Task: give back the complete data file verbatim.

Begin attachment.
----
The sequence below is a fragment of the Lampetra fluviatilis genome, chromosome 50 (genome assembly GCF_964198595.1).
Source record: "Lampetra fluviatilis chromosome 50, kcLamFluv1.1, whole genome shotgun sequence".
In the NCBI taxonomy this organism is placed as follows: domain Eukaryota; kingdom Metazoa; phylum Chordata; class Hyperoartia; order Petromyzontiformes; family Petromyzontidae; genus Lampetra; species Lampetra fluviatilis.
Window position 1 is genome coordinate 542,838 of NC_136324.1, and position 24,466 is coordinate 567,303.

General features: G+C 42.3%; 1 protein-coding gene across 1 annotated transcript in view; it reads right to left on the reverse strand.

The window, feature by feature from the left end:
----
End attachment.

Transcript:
The sequence below is a fragment of the Lampetra fluviatilis genome, chromosome 50 (genome assembly GCF_964198595.1).
Source record: "Lampetra fluviatilis chromosome 50, kcLamFluv1.1, whole genome shotgun sequence".
In the NCBI taxonomy this organism is placed as follows: domain Eukaryota; kingdom Metazoa; phylum Chordata; class Hyperoartia; order Petromyzontiformes; family Petromyzontidae; genus Lampetra; species Lampetra fluviatilis.
Window position 1 is genome coordinate 542,838 of NC_136324.1, and position 24,466 is coordinate 567,303.

General features: G+C 42.3%; 1 protein-coding gene across 1 annotated transcript in view; it reads right to left on the reverse strand.

The window, feature by feature from the left end: